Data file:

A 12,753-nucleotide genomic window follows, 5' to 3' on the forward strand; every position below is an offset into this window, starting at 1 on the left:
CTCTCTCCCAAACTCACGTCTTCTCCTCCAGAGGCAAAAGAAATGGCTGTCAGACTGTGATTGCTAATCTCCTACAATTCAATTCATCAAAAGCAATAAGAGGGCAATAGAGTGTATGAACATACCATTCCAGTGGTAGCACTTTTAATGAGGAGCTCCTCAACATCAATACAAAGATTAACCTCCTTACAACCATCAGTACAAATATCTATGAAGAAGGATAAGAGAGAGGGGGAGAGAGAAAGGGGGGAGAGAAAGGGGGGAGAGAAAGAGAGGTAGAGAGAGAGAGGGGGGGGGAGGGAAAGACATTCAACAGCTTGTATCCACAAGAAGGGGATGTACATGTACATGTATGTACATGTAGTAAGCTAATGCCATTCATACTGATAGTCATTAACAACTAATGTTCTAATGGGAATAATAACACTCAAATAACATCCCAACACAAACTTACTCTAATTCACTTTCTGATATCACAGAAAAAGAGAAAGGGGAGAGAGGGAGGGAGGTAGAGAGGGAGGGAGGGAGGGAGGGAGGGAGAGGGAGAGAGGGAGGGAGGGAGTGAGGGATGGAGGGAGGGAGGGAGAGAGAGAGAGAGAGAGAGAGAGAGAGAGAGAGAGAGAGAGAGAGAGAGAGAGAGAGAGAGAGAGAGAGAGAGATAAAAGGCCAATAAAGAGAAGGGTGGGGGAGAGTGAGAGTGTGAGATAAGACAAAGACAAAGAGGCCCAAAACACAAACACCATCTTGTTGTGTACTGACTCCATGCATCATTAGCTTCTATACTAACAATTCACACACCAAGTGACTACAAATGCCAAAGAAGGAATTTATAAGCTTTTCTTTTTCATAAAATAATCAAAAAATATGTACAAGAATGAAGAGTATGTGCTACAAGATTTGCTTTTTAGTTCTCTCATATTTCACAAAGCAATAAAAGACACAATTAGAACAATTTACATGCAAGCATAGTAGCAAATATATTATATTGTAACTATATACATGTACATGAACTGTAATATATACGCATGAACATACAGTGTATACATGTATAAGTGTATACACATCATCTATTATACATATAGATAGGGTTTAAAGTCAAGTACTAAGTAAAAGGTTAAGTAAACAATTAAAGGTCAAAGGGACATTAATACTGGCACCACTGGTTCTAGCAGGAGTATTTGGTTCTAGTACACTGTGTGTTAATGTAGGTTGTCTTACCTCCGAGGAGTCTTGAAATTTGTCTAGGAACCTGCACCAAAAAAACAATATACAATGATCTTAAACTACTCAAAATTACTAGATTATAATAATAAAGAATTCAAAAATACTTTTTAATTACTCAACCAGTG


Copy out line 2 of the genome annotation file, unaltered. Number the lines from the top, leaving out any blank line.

CTCTCTCCCAAACTCACGTCTTCTCCTCCAGAGGCAAAAGAAATGGCTGTCAGACTGTGATTGCTAATCTCCTACAATTCAATTCATCAAAAGCAATAAGAGGGCAATAGAGTGTATGAACATACCATTCCAGTGGTAGCACTTTTAATGAGGAGCTCCTCAACATCAATACAAAGATTAACCTCCTTACAACCATCAGTACAAATATCTATGAAGAAGGATAAGAGAGAGGGGGAGAGAGAAAGGGGGGAGAGAAAGGGGGGAGAGAAAGAGAGGTAGAGAGAGAGAGGGGGGGGGAGGGAAAGACATTCAACAGCTTGTATCCACAAGAAGGGGATGTACATGTACATGTATGTACATGTAGTAAGCTAATGCCATTCATACTGATAGTCATTAACAACTAATGTTCTAATGGGAATAATAACACTCAAATAACATCCCAACACAAACTTACTCTAATTCACTTTCTGATATCACAGAAAAAGAGAAAGGGGAGAGAGGGAGGGAGGTAGAGAGGGAGGGAGGGAGGGAGGGAGGGAGAGGGAGAGAGGGAGGGAGGGAGTGAGGGATGGAGGGAGGGAGGGAGAGAGAGAGAGAGAGAGAGAGAGAGAGAGAGAGAGAGAGAGAGAGAGAGAGAGAGAGAGAGAGAGAGAGAGAGATAAAAGGCCAATAAAGAGAAGGGTGGGGGAGAGTGAGAGTGTGAGATAAGACAAAGACAAAGAGGCCCAAAACACAAACACCATCTTGTTGTGTACTGACTCCATGCATCATTAGCTTCTATACTAACAATTCACACACCAAGTGACTACAAATGCCAAAGAAGGAATTTATAAGCTTTTCTTTTTCATAAAATAATCAAAAAATATGTACAAGAATGAAGAGTATGTGCTACAAGATTTGCTTTTTAGTTCTCTCATATTTCACAAAGCAATAAAAGACACAATTAGAACAATTTACATGCAAGCATAGTAGCAAATATATTATATTGTAACTATATACATGTACATGAACTGTAATATATACGCATGAACATACAGTGTATACATGTATAAGTGTATACACATCATCTATTATACATATAGATAGGGTTTAAAGTCAAGTACTAAGTAAAAGGTTAAGTAAACAATTAAAGGTCAAAGGGACATTAATACTGGCACCACTGGTTCTAGCAGGAGTATTTGGTTCTAGTACACTGTGTGTTAATGTAGGTTGTCTTACCTCCGAGGAGTCTTGAAATTTGTCTAGGAACCTGCACCAAAAAAACAATATACAATGATCTTAAACTACTCAAAATTACTAGATTATAATAATAAAGAATTCAAAAATACTTTTTAATTACTCAACCAGTG